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This spiritual coach needs a financial coach

Generating income isn’t Rachel’s key issue. She’s a bonafide entrepreneur who has managed to create a successful business in just a few years.

Rachel started working as a spiritual coach in 2020. Her work involves in-person and online coaching and workshops. Essentially, she doles out life advice for a living. It’s not a time-consuming profession — Rachel claims it takes just five hours a day — but it’s certainly lucrative. She claims to be earning $6,500 a month on average.

Ramping up a business to roughly $78,000 in annual gross revenue is commendable. Unfortunately, Rachel also got her first credit card two years ago and has been on a spending binge while growing her business. Simply put, she’s experienced lifestyle creep and is now struggling to keep up with her debt.

Hammer dove into her finances and found that she regularly uses nearly maxed-out cards and spends more than she pays back monthly.

She also has a $29,000 car loan. The payments are roughly $534 a month. By Hammer’s estimates, Rachel spends roughly one-third of her take-home pay on minimum payments for all her debt and barely has any money left over after paying her “stupid expensive rent.”

Rachel isn’t alone: 48.7% of Americans earning over $100,000 a year said they were still living paycheck to paycheck, according to a survey by PYMNTS and LendingClub. The rising cost of living coupled with a tendency to spend more than they earn has put many Americans on a financial cliff edge.

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Options for getting out of debt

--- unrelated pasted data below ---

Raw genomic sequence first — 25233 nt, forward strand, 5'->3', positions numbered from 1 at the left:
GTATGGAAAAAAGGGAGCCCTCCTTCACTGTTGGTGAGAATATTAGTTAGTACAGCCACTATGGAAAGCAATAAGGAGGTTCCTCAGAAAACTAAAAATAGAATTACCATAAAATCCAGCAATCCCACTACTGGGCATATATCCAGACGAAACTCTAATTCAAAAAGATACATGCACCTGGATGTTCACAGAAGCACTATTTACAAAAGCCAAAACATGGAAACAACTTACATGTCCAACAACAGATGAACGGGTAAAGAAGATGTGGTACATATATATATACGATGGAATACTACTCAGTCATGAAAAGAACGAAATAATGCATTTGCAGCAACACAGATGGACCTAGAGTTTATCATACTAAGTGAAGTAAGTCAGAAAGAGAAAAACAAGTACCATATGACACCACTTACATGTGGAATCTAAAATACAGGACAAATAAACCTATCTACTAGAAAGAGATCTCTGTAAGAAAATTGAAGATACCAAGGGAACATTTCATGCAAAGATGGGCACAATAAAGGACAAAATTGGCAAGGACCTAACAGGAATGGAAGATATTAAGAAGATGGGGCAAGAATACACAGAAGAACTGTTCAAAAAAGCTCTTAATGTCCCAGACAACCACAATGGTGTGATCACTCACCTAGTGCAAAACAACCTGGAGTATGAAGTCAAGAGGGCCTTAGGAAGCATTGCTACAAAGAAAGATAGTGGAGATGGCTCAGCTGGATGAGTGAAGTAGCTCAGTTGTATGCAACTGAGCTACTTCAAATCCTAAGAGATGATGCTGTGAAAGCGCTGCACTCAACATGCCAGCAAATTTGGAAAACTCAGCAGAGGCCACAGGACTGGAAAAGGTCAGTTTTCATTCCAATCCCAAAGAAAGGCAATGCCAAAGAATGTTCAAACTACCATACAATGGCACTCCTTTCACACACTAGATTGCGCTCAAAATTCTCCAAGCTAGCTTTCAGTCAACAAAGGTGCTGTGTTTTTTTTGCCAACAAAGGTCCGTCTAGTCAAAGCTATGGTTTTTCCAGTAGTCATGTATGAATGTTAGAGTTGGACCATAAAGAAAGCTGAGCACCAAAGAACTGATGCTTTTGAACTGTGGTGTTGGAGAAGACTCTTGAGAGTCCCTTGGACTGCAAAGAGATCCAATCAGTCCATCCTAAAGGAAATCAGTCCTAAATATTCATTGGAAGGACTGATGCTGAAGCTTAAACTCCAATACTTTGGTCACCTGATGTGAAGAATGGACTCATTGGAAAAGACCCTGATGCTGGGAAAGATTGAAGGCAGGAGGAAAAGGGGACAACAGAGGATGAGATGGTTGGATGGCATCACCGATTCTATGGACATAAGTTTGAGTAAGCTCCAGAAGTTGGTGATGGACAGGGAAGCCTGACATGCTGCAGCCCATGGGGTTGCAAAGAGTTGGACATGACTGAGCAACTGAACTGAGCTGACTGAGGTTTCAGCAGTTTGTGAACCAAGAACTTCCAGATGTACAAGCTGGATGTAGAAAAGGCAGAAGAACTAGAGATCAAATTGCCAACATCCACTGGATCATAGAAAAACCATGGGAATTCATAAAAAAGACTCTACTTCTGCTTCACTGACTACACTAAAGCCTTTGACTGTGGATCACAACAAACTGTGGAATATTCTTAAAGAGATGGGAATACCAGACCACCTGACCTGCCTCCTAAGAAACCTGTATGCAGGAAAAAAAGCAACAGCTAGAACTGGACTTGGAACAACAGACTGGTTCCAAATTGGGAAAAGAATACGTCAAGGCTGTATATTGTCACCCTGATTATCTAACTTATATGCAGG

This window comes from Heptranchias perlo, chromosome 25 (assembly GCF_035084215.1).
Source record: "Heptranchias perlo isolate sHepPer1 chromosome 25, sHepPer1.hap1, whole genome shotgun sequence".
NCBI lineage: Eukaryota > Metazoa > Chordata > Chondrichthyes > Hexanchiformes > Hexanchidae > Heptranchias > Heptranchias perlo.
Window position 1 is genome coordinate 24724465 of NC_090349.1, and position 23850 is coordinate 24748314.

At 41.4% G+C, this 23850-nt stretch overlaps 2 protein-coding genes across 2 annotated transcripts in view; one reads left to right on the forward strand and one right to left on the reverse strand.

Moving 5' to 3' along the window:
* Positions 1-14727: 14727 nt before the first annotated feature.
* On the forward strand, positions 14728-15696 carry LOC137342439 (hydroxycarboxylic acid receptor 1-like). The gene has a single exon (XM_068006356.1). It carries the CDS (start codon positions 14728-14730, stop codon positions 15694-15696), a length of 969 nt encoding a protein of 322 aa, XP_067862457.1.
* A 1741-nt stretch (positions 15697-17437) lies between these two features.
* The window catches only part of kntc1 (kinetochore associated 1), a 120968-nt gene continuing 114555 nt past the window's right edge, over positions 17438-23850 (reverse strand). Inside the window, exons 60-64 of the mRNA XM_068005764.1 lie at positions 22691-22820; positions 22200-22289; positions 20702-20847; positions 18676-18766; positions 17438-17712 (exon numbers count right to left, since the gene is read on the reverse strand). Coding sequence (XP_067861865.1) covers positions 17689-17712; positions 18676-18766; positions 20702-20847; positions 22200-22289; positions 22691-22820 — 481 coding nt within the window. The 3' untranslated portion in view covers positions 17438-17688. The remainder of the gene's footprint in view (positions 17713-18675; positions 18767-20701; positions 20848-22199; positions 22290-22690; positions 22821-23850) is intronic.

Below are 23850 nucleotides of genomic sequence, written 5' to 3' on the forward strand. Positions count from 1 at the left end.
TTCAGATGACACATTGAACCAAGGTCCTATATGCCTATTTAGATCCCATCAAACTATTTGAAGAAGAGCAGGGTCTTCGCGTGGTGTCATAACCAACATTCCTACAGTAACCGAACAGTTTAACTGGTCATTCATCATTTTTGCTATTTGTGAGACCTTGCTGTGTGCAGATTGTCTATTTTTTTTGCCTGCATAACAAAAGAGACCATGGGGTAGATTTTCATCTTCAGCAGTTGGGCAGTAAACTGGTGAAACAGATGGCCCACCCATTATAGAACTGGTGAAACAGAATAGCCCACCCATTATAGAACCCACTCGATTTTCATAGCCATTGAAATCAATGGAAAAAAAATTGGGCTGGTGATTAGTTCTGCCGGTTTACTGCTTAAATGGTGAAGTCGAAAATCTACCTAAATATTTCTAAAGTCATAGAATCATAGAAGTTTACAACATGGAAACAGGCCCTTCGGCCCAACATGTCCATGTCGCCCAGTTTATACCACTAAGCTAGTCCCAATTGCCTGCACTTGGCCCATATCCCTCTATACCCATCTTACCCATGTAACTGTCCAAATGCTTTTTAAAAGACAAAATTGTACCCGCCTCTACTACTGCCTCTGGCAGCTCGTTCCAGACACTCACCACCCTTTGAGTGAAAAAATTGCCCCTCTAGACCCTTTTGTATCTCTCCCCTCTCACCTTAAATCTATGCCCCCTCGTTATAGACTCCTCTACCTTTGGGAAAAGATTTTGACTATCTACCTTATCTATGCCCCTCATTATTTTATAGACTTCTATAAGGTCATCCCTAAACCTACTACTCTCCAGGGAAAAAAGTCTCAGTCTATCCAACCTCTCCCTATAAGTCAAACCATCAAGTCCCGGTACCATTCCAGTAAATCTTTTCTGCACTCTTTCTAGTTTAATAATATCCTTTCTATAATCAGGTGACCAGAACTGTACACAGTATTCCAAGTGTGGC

Based on Hammer’s calculations, Rachel requires around $4,000 to meet her basic living expenses and unavoidable costs. Assuming she makes $6,500 on average every month, she could use what’s left over ($2,500) toward her nearly maxed-out credit cards and pay down her debt.

To do this, she needs to severely cut back on shopping and shop for groceries instead of eating out.

“After about six months of no joy in your life … you have no more credit card debt. Incredible!” Hammer exclaimed.

He believes another four months on this budget should help her accumulate $10,000 to buy a cheap car and sell her existing car to eliminate the auto loan.

These steps should put Rachel in a much stronger financial position in less than a year.

However, aggressively cutting back on spending isn’t her only option.

Rachel is fortunate enough to have room for more work. Since she spends just five hours a day as a spiritual coach, she could increase her income by working part-time or even full-time elsewhere or performing a side hustle. This would allow her to pay off her debt more quickly.


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About the Author

Vishesh Raisinghani

Vishesh Raisinghani

Freelance Writer

Vishesh Raisinghani is a freelance contributor at MoneyWise. He has been writing about financial markets and economics since 2014 - having covered family offices, private equity, real estate, cryptocurrencies, and tech stocks over that period. His work has appeared in Seeking Alpha, Motley Fool Canada, Motley Fool UK, Mergers & Acquisitions, National Post, Financial Post, and Yahoo Canada.

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